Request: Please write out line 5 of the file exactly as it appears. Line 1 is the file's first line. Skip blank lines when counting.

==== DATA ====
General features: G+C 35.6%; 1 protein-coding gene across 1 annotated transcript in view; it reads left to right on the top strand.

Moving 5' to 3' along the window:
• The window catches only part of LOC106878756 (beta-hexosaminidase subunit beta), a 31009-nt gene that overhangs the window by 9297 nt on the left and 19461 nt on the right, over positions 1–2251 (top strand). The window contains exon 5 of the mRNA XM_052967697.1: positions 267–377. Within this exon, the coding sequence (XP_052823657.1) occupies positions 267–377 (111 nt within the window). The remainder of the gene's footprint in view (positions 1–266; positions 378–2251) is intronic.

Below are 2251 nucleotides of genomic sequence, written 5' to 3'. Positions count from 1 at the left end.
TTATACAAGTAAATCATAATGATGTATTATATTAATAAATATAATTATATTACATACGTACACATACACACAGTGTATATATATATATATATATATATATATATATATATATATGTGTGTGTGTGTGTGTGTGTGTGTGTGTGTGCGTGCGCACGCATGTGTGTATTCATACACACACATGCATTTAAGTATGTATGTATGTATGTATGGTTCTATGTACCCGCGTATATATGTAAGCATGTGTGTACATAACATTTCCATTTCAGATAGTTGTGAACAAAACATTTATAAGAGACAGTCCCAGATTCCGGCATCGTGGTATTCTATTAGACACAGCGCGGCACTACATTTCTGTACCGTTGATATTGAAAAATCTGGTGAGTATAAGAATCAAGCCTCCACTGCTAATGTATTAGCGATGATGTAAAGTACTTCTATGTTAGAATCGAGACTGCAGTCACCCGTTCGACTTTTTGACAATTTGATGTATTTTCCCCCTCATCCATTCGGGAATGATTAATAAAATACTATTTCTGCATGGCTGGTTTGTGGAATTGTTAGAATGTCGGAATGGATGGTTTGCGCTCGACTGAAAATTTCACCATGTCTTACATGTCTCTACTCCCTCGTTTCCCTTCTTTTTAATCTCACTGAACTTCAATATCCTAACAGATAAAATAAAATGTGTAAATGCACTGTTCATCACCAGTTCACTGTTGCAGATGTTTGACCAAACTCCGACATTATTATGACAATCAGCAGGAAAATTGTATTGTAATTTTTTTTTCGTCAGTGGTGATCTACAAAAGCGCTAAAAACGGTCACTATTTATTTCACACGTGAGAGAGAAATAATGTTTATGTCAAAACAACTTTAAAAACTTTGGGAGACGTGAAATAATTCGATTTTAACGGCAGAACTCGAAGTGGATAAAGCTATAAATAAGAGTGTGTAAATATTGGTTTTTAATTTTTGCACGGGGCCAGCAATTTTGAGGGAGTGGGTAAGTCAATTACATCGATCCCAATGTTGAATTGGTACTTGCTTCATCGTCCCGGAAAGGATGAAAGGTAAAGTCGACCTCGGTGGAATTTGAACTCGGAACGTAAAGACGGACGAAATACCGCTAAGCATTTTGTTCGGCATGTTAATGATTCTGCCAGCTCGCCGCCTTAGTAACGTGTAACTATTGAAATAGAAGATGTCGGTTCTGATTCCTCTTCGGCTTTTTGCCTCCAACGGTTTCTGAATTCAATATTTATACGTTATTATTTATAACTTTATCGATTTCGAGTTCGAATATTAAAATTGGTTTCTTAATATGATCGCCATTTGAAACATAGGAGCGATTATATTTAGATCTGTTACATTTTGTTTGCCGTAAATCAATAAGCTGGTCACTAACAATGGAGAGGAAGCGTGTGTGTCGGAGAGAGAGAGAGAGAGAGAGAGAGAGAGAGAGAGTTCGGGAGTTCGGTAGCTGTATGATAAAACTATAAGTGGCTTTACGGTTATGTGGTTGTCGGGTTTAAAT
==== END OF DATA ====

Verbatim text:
TTATACAAGTAAATCATAATGATGTATTATATTAATAAATATAATTATATTACATACGTACACATACACACAGTGTATATATATATATATATATATATATATATATATATATATGTGTGTGTGTGTGTGTGTGTGTGTGTGTGTGCGTGCGCACGCATGTGTGTATTCATACACACACATGCATTTAAGTATGTATGTATGTATGTATGGTTCTATGTACCCGCGTATATATGTAAGCATGTGTGTACATAACATTTCCATTTCAGATAGTTGTGAACAAAACATTTATAAGAGACAGTCCCAGATTCCGGCATCGTGGTATTCTATTAGACACAGCGCGGCACTACATTTCTGTACCGTTGATATTGAAAAATCTGGTGAGTATAAGAATCAAGCCTCCACTGCTAATGTATTAGCGATGATGTAAAGTACTTCTATGTTAGAATCGAGACTGCAGTCACCCGTTCGACTTTTTGACAATTTGATGTATTTTCCCCCTCATCCATTCGGGAATGATTAATAAAATACTATTTCTGCATGGCTGGTTTGTGGAATTGTTAGAATGTCGGAATGGATGGTTTGCGCTCGACTGAAAATTTCACCATGTCTTACATGTCTCTACTCCCTCGTTTCCCTTCTTTTTAATCTCACTGAACTTCAATATCCTAACAGATAAAATAAAATGTGTAAATGCACTGTTCATCACCAGTTCACTGTTGCAGATGTTTGACCAAACTCCGACATTATTATGACAATCAGCAGGAAAATTGTATTGTAATTTTTTTTTCGTCAGTGGTGATCTACAAAAGCGCTAAAAACGGTCACTATTTATTTCACACGTGAGAGAGAAATAATGTTTATGTCAAAACAACTTTAAAAACTTTGGGAGACGTGAAATAATTCGATTTTAACGGCAGAACTCGAAGTGGATAAAGCTATAAATAAGAGTGTGTAAATATTGGTTTTTAATTTTTGCACGGGGCCAGCAATTTTGAGGGAGTGGGTAAGTCAATTACATCGATCCCAATGTTGAATTGGTACTTGCTTCATCGTCCCGGAAAGGATGAAAGGTAAAGTCGACCTCGGTGGAATTTGAACTCGGAACGTAAAGACGGACGAAATACCGCTAAGCATTTTGTTCGGCATGTTAATGATTCTGCCAGCTCGCCGCCTTAGTAACGTGTAACTATTGAAATAGAAGATGTCGGTTCTGATTCCTCTTCGGCTTTTTGCCTCCAACGGTTTCTGAATTCAATATTTATACGTTATTATTTATAACTTTATCGATTTCGAGTTCGAATATTAAAATTGGTTTCTTAATATGATCGCCATTTGAAACATAGGAGCGATTATATTTAGATCTGTTACATTTTGTTTGCCGTAAATCAATAAGCTGGTCACTAACAATGGAGAGGAAGCGTGTGTGTCGGAGAGAGAGAGAGAGAGAGAGAGAGAGAGAGAGAGTTCGGGAGTTCGGTAGCTGTATGATAAAACTATAAGTGGCTTTACGGTTATGTGGTTGTCGGGTTTAAAT